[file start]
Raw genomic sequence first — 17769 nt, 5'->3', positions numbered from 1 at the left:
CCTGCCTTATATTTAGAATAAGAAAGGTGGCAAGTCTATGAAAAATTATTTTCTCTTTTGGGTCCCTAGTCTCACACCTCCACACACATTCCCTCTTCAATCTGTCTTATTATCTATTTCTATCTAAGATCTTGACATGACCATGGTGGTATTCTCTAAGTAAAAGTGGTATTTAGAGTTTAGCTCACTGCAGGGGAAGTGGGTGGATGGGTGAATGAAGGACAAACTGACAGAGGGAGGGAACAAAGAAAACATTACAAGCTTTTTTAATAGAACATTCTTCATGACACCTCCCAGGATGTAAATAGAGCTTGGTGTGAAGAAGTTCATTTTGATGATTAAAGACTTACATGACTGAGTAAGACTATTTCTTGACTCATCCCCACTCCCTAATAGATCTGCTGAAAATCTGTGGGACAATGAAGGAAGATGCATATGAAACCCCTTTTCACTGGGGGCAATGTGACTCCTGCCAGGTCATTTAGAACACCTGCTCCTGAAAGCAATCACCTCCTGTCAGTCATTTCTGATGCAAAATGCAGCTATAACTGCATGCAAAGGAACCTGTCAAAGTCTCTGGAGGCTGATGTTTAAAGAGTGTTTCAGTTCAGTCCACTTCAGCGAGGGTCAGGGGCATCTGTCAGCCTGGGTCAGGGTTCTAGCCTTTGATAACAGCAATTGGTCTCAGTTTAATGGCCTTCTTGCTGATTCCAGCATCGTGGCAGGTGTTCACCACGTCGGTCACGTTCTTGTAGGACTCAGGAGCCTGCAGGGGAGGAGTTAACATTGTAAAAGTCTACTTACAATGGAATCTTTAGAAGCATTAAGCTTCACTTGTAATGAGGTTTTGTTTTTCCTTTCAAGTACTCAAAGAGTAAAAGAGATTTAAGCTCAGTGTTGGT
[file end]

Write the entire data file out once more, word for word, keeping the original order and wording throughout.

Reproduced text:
Raw genomic sequence first — 17769 nt, 5'->3', positions numbered from 1 at the left:
CCTGCCTTATATTTAGAATAAGAAAGGTGGCAAGTCTATGAAAAATTATTTTCTCTTTTGGGTCCCTAGTCTCACACCTCCACACACATTCCCTCTTCAATCTGTCTTATTATCTATTTCTATCTAAGATCTTGACATGACCATGGTGGTATTCTCTAAGTAAAAGTGGTATTTAGAGTTTAGCTCACTGCAGGGGAAGTGGGTGGATGGGTGAATGAAGGACAAACTGACAGAGGGAGGGAACAAAGAAAACATTACAAGCTTTTTTAATAGAACATTCTTCATGACACCTCCCAGGATGTAAATAGAGCTTGGTGTGAAGAAGTTCATTTTGATGATTAAAGACTTACATGACTGAGTAAGACTATTTCTTGACTCATCCCCACTCCCTAATAGATCTGCTGAAAATCTGTGGGACAATGAAGGAAGATGCATATGAAACCCCTTTTCACTGGGGGCAATGTGACTCCTGCCAGGTCATTTAGAACACCTGCTCCTGAAAGCAATCACCTCCTGTCAGTCATTTCTGATGCAAAATGCAGCTATAACTGCATGCAAAGGAACCTGTCAAAGTCTCTGGAGGCTGATGTTTAAAGAGTGTTTCAGTTCAGTCCACTTCAGCGAGGGTCAGGGGCATCTGTCAGCCTGGGTCAGGGTTCTAGCCTTTGATAACAGCAATTGGTCTCAGTTTAATGGCCTTCTTGCTGATTCCAGCATCGTGGCAGGTGTTCACCACGTCGGTCACGTTCTTGTAGGACTCAGGAGCCTGCAGGGGAGGAGTTAACATTGTAAAAGTCTACTTACAATGGAATCTTTAGAAGCATTAAGCTTCACTTGTAATGAGGTTTTGTTTTTCCTTTCAAGTACTCAAAGAGTAAAAGAGATTTAAGCTCAGTGTTGGT